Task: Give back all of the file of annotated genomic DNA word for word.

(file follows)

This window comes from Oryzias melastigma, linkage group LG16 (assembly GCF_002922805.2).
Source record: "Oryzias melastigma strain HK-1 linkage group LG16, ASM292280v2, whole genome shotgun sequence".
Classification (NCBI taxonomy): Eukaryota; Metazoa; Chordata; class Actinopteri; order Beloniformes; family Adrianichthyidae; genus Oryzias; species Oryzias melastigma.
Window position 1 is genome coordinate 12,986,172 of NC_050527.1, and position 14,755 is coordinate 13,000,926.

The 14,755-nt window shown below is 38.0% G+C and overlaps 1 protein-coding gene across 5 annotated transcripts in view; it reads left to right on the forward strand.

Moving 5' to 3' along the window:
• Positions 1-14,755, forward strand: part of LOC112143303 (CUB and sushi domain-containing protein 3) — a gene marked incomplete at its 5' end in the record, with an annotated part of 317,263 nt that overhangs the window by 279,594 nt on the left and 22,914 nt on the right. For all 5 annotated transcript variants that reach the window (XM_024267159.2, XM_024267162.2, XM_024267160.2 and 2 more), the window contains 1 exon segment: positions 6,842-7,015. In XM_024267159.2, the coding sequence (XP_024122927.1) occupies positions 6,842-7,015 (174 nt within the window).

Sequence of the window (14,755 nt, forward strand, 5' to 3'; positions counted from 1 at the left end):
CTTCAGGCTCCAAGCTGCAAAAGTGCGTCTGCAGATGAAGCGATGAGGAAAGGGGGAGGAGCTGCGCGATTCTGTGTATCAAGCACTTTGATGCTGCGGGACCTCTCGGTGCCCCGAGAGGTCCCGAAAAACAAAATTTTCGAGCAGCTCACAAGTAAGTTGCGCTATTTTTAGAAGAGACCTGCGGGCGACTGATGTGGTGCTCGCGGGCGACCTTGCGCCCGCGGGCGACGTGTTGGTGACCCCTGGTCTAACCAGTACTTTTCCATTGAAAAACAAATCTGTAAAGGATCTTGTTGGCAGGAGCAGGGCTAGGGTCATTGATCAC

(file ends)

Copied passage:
This window comes from Oryzias melastigma, linkage group LG16 (assembly GCF_002922805.2).
Source record: "Oryzias melastigma strain HK-1 linkage group LG16, ASM292280v2, whole genome shotgun sequence".
Classification (NCBI taxonomy): Eukaryota; Metazoa; Chordata; class Actinopteri; order Beloniformes; family Adrianichthyidae; genus Oryzias; species Oryzias melastigma.
Window position 1 is genome coordinate 12,986,172 of NC_050527.1, and position 14,755 is coordinate 13,000,926.

The 14,755-nt window shown below is 38.0% G+C and overlaps 1 protein-coding gene across 5 annotated transcripts in view; it reads left to right on the forward strand.

Moving 5' to 3' along the window:
• Positions 1-14,755, forward strand: part of LOC112143303 (CUB and sushi domain-containing protein 3) — a gene marked incomplete at its 5' end in the record, with an annotated part of 317,263 nt that overhangs the window by 279,594 nt on the left and 22,914 nt on the right. For all 5 annotated transcript variants that reach the window (XM_024267159.2, XM_024267162.2, XM_024267160.2 and 2 more), the window contains 1 exon segment: positions 6,842-7,015. In XM_024267159.2, the coding sequence (XP_024122927.1) occupies positions 6,842-7,015 (174 nt within the window).

Sequence of the window (14,755 nt, forward strand, 5' to 3'; positions counted from 1 at the left end):
CTTCAGGCTCCAAGCTGCAAAAGTGCGTCTGCAGATGAAGCGATGAGGAAAGGGGGAGGAGCTGCGCGATTCTGTGTATCAAGCACTTTGATGCTGCGGGACCTCTCGGTGCCCCGAGAGGTCCCGAAAAACAAAATTTTCGAGCAGCTCACAAGTAAGTTGCGCTATTTTTAGAAGAGACCTGCGGGCGACTGATGTGGTGCTCGCGGGCGACCTTGCGCCCGCGGGCGACGTGTTGGTGACCCCTGGTCTAACCAGTACTTTTCCATTGAAAAACAAATCTGTAAAGGATCTTGTTGGCAGGAGCAGGGCTAGGGTCATTGATCAC